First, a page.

Performing groups get HK$10m fund boost
The government has launched a HK$10 million scheme to boost small to medium-sized performing arts groups during the financial crisis.
But some in the arts community worry that such measures will only benefit a fraction of the arts groups in need, as some of the major measures are targeted at groups currently under the Venue Partnership Scheme and those receiving two-year grants from the Arts Development Council.
Details of the new scheme were announced yesterday and it is expected that more than 150 small to medium-sized performing arts groups will benefit.
The government handout will include extra advertising dollars for performances. The Leisure and Cultural Services Department also hopes to boost the number of shows at department venues in the New Territories and non-LCSD venues such as the Jockey Club Creative Arts Centre and Lee Shau Kee School of Creativity.
Booking priority for certain venues will be given to performing arts events. Groups will be encouraged to conduct more community and student sessions to cultivate new audience bases in the New Territories.
The LCSD will encourage performing arts groups of high standard, including those receiving one- and two-year grants from the Arts Development Council, to plan for the future.
Groups receiving two-year grants from the council will be able to reserve venues two years in advance.
The department will also offer better event promotion to 26 small and medium-sized performing arts groups under the Venue Partnership Scheme, which offered selected arts groups closer working relations with performance venues and priority booking at such venues.
Measures to ease arts groups' cash flows, including delayed deposit payment for Tsuen Wan and Tuen Mun town halls and Yuen Long Theatre, and earlier clearance of box offices, will also be implemented. Darwin Chen, chairman of the Home Affairs Bureau's committee on performing arts, said that since the financial crisis began last year, smaller performing arts groups had felt the pinch and the committee had set up a group in February to gauge smaller arts groups' needs.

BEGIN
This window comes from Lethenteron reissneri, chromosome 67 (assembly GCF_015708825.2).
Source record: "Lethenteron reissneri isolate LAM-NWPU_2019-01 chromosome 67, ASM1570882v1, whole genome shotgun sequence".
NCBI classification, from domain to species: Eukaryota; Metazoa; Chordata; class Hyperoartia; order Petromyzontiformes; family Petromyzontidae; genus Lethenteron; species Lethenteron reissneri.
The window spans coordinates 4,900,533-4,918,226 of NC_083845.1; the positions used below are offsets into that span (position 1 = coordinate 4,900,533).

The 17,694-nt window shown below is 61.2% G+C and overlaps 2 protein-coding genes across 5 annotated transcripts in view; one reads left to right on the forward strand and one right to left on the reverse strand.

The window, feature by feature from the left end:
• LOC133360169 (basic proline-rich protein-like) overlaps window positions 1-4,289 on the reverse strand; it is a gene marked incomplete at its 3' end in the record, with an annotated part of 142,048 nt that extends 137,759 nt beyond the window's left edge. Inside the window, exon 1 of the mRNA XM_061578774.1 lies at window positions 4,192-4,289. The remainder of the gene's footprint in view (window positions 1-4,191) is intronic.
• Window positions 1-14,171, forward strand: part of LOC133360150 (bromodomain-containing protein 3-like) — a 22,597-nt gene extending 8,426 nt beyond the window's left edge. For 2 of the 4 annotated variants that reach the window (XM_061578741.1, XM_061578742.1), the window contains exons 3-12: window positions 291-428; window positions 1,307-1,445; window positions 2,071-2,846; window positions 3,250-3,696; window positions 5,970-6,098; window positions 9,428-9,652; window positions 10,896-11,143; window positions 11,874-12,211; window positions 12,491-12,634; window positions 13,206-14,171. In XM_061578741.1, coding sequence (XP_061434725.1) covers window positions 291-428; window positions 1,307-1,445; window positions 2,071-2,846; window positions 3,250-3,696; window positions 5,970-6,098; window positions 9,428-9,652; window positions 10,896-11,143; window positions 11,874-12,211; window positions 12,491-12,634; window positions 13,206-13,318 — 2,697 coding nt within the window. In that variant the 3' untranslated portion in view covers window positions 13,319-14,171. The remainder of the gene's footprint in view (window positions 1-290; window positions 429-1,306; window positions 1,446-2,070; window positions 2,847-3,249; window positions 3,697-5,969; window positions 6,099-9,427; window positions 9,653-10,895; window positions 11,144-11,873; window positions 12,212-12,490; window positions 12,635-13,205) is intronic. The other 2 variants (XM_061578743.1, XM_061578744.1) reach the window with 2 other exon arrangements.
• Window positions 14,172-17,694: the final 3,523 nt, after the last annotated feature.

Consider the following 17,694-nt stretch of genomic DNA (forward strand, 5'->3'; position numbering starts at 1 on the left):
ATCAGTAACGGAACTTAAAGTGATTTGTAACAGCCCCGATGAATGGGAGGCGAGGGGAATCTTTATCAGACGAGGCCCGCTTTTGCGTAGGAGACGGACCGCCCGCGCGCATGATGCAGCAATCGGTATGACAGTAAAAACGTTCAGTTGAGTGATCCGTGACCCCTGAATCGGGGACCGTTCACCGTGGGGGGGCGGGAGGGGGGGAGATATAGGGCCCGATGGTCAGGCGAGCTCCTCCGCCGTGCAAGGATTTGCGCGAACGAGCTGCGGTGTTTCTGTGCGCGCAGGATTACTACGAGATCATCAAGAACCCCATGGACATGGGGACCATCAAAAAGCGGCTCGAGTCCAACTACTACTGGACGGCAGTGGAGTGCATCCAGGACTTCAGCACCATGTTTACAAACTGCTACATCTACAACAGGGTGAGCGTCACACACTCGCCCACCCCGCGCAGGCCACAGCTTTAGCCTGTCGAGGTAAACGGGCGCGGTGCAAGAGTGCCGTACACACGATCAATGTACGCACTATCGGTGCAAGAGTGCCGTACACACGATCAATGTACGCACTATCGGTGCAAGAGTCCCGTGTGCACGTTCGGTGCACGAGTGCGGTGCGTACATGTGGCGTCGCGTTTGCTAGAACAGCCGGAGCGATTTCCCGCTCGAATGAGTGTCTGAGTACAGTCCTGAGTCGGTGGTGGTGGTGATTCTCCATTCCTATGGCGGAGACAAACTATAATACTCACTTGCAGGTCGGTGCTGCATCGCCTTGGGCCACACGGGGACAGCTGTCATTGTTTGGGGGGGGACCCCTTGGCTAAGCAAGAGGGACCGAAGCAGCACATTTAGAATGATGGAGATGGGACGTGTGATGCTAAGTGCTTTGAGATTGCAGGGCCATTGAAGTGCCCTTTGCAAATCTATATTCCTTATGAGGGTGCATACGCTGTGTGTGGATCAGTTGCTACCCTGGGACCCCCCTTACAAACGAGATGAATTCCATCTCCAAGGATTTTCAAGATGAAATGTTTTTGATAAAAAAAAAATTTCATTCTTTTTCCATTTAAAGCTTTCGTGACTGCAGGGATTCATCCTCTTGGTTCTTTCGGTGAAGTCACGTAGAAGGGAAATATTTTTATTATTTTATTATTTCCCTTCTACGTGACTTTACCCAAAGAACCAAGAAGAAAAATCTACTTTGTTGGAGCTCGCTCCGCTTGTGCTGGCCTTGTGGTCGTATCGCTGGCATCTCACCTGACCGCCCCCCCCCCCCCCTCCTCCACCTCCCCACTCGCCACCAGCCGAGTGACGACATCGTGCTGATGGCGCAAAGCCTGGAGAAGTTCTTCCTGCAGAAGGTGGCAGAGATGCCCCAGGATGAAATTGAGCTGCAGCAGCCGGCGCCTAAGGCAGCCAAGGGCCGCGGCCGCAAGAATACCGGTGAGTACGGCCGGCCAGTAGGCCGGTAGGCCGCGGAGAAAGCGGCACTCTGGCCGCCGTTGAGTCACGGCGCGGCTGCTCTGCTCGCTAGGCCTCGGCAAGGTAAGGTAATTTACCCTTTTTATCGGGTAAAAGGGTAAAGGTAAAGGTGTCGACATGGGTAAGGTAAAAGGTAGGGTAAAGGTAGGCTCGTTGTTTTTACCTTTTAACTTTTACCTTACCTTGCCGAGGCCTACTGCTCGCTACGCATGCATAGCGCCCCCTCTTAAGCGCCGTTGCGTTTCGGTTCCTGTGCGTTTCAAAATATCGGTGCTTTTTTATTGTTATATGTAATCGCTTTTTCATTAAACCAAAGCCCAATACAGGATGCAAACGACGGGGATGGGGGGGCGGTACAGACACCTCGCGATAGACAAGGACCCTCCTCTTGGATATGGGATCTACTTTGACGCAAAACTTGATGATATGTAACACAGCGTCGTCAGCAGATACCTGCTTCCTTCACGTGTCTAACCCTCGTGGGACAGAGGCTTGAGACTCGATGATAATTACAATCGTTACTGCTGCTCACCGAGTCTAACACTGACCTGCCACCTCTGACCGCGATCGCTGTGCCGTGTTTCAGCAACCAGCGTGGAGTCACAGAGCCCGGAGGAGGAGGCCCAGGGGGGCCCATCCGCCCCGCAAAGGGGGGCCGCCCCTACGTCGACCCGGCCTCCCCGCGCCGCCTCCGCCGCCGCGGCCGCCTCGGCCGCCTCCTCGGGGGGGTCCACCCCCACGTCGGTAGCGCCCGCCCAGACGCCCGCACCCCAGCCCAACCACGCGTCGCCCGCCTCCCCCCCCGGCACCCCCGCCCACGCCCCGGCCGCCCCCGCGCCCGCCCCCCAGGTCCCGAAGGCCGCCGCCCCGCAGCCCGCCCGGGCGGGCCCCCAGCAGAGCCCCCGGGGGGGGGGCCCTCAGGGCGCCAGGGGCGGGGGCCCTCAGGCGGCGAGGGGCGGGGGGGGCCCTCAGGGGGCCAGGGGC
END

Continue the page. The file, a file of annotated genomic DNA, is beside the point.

'Small to medium-sized performing arts groups play an important role in the local development of arts and culture,' Mr Chen said. 'Therefore, special arrangements to help them get through this difficult time are needed.'
Ko Chi-sum, convenor of the committee's ad hoc working group on support for small and medium-sized arts groups, said that compared with last May when the performing arts scene was still vibrant, box office takes had dropped by at least half and many groups had become very cautious about staging shows. 'We need to put out these measures before they leave the performing arts scene for other jobs,' Mr Ko said.
Arts groups welcomed the measures in general. Gladys Wong Yee-mun, executive committee member of the Federation of Drama Societies, said moves to ease pressure on arts groups' cash flows were great news, but she hoped the government would clarify application details, especially relating to reservation of venues.
Ms Wong said many groups worried about working at non-LCSD venues, which might not meet their needs. Ms Liu said the department would invest more resources to increase arts groups' confidence in non-LCSD venues.
Alex Lam Pui-lek, programme manager for the Class 7A Drama Group, said small arts groups were most worried about ticket sales and venue charges, and that some relief measures only benefited groups under the Venue Partnership Scheme. 'But we are not under this scheme, so we cannot benefit,' he said.